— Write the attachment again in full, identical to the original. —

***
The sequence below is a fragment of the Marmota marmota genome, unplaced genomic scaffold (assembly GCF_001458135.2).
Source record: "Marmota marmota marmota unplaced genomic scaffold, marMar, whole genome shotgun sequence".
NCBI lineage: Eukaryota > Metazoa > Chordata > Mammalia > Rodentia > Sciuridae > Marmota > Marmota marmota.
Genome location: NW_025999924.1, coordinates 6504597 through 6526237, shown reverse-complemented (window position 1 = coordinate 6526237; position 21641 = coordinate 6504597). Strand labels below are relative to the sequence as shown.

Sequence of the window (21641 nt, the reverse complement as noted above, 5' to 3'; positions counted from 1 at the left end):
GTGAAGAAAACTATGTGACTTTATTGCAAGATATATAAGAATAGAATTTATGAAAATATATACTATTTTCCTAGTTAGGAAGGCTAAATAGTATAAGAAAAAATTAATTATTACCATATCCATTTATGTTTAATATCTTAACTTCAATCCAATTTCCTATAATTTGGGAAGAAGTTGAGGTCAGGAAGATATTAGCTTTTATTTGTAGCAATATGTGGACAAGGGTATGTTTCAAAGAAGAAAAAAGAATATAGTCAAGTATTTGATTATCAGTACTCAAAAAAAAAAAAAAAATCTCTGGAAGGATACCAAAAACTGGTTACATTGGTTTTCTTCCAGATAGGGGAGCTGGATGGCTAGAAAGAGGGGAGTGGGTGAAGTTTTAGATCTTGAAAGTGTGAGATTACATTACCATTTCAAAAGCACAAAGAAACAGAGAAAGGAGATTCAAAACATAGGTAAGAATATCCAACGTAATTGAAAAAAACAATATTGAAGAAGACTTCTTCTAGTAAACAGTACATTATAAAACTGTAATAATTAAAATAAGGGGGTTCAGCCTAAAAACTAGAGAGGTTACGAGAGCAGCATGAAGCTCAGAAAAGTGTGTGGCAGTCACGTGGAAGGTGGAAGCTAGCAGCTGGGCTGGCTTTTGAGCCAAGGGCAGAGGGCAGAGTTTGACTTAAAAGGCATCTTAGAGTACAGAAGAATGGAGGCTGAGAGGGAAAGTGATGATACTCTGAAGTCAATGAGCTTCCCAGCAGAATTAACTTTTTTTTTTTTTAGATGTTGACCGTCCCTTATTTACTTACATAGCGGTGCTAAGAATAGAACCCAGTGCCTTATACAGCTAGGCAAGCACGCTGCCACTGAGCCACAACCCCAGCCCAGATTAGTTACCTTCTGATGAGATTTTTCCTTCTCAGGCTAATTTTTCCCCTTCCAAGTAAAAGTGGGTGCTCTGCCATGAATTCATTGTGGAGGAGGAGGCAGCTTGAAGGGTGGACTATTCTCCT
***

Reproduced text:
The sequence below is a fragment of the Marmota marmota genome, unplaced genomic scaffold (assembly GCF_001458135.2).
Source record: "Marmota marmota marmota unplaced genomic scaffold, marMar, whole genome shotgun sequence".
NCBI lineage: Eukaryota > Metazoa > Chordata > Mammalia > Rodentia > Sciuridae > Marmota > Marmota marmota.
Genome location: NW_025999924.1, coordinates 6504597 through 6526237, shown reverse-complemented (window position 1 = coordinate 6526237; position 21641 = coordinate 6504597). Strand labels below are relative to the sequence as shown.

Sequence of the window (21641 nt, the reverse complement as noted above, 5' to 3'; positions counted from 1 at the left end):
GTGAAGAAAACTATGTGACTTTATTGCAAGATATATAAGAATAGAATTTATGAAAATATATACTATTTTCCTAGTTAGGAAGGCTAAATAGTATAAGAAAAAATTAATTATTACCATATCCATTTATGTTTAATATCTTAACTTCAATCCAATTTCCTATAATTTGGGAAGAAGTTGAGGTCAGGAAGATATTAGCTTTTATTTGTAGCAATATGTGGACAAGGGTATGTTTCAAAGAAGAAAAAAGAATATAGTCAAGTATTTGATTATCAGTACTCAAAAAAAAAAAAAAAATCTCTGGAAGGATACCAAAAACTGGTTACATTGGTTTTCTTCCAGATAGGGGAGCTGGATGGCTAGAAAGAGGGGAGTGGGTGAAGTTTTAGATCTTGAAAGTGTGAGATTACATTACCATTTCAAAAGCACAAAGAAACAGAGAAAGGAGATTCAAAACATAGGTAAGAATATCCAACGTAATTGAAAAAAACAATATTGAAGAAGACTTCTTCTAGTAAACAGTACATTATAAAACTGTAATAATTAAAATAAGGGGGTTCAGCCTAAAAACTAGAGAGGTTACGAGAGCAGCATGAAGCTCAGAAAAGTGTGTGGCAGTCACGTGGAAGGTGGAAGCTAGCAGCTGGGCTGGCTTTTGAGCCAAGGGCAGAGGGCAGAGTTTGACTTAAAAGGCATCTTAGAGTACAGAAGAATGGAGGCTGAGAGGGAAAGTGATGATACTCTGAAGTCAATGAGCTTCCCAGCAGAATTAACTTTTTTTTTTTTTAGATGTTGACCGTCCCTTATTTACTTACATAGCGGTGCTAAGAATAGAACCCAGTGCCTTATACAGCTAGGCAAGCACGCTGCCACTGAGCCACAACCCCAGCCCAGATTAGTTACCTTCTGATGAGATTTTTCCTTCTCAGGCTAATTTTTCCCCTTCCAAGTAAAAGTGGGTGCTCTGCCATGAATTCATTGTGGAGGAGGAGGCAGCTTGAAGGGTGGACTATTCTCCT